In my example for b=CE, where I found that the forward thrust has a maximum at mg/√3tanβ for θ=30°or 1.15FT(θ=0°) , I assumed that the height of the mast-step above the hydrofoil was so small that it was compensated by the movement to leeward of the weight of the rig.
    Of course, the increased aerodynamic and hydrodynamic forces due to leeward cant can increase the drag. At marginal foiling conditions, where the sails and foils operate near their CLmax, leeward cant will make them stall, so the hull falls back in water. But at high speed, where sails and foils may operate near or even below their CL for minimum drag, the increase in forward thrust due to leeward cant can increase the speed a little.
    For the AC-75, where the hull has a lot of friction drag before foiling, the speed and also apparent wind will increase a lot as soon as they get the hull out of water. Therefore, you can expect that their foils and sails quite often will work well below CLmax, so leeward cant can be an advantage.

    Bild 2019-04-30 kl. 13.33.jpg
     
    Last edited: Apr 30, 2019
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  8. OzFred
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    OzFred Senior Member

    Another INEOS video that appears to show some foiling tacks, a couple more crashes and they're testing flat and anhedral foils.
     
  9. OzFred
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    OzFred Senior Member

    Very interesting and thank you for the detailed response. Please give me some time to think about this.
     
  10. Doug Lord
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  11. Doug Lord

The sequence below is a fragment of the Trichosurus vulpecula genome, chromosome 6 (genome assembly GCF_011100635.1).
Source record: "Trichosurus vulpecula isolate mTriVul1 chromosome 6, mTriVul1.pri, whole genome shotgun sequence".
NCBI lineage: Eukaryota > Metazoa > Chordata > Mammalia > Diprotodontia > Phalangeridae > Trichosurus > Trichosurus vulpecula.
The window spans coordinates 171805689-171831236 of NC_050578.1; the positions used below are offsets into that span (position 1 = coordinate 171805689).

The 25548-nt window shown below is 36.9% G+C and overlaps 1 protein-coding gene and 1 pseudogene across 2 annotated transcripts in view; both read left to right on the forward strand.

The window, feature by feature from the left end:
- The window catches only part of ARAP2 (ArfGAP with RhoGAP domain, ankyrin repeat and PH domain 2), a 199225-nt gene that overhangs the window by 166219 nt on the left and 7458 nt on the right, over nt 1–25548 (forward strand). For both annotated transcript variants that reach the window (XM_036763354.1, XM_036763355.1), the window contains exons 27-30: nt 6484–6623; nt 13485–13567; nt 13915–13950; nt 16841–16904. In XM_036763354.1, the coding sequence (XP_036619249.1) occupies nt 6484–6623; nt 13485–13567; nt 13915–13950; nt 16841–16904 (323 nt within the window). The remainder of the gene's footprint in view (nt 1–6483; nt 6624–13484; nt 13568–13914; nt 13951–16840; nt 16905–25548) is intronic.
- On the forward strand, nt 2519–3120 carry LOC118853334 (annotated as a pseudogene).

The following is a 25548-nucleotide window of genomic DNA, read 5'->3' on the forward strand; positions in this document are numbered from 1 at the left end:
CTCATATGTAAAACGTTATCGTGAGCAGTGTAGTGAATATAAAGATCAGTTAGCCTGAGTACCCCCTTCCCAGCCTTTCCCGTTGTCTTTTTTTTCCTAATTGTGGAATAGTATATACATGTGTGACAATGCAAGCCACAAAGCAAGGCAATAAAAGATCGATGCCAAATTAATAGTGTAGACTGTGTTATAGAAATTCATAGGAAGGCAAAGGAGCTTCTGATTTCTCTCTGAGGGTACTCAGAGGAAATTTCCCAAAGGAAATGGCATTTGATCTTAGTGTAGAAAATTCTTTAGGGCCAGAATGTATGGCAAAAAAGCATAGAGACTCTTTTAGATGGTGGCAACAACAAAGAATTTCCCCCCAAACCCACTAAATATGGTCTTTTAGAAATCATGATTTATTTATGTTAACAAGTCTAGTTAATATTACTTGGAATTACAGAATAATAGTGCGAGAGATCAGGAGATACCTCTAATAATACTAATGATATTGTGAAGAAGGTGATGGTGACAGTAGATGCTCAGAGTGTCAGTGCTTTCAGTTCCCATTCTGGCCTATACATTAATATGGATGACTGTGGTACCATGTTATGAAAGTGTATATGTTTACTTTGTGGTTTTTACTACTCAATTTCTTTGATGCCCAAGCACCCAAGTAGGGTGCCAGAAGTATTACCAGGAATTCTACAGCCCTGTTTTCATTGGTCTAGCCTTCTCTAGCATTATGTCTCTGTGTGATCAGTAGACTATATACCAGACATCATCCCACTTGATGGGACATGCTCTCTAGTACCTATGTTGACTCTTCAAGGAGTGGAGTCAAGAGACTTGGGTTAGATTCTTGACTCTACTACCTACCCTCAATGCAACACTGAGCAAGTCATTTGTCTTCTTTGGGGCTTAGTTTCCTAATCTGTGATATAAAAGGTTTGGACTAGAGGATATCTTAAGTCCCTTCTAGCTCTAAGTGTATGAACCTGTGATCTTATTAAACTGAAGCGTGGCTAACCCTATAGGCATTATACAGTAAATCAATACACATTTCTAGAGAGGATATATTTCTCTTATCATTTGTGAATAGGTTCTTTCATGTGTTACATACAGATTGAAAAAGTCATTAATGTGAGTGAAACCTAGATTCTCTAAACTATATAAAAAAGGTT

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    Cool video:
     
  12. Doug Lord
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  13. schakel
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    schakel environmental project Msc

    The nosedive might become dangerous for the future AC 75':
    Ineos Nosedive.PNG
     
  14. OzFred
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    OzFred Senior Member

    I don't think the nose dives will be an issue per se as the crew should be prepared for them, e.g. they should be in their crew stations and braced during tacks and gybes. However, they don't bode well for close manoeuvring where, say, one boat attempts to tack into a leeward bow position and sticks it in right in front of the other boat, which might cause a collision with much more serious consequences for those on the leeward side of the windward boat. A sharp evasive swerve to windward will cause the stern to go to leeward, much like the Titanic trying to "port around" that iceberg, but faster.

    It might encourage Dean Barker to stop helming from the leeward wheel… ;-)
     
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  15. Doug Lord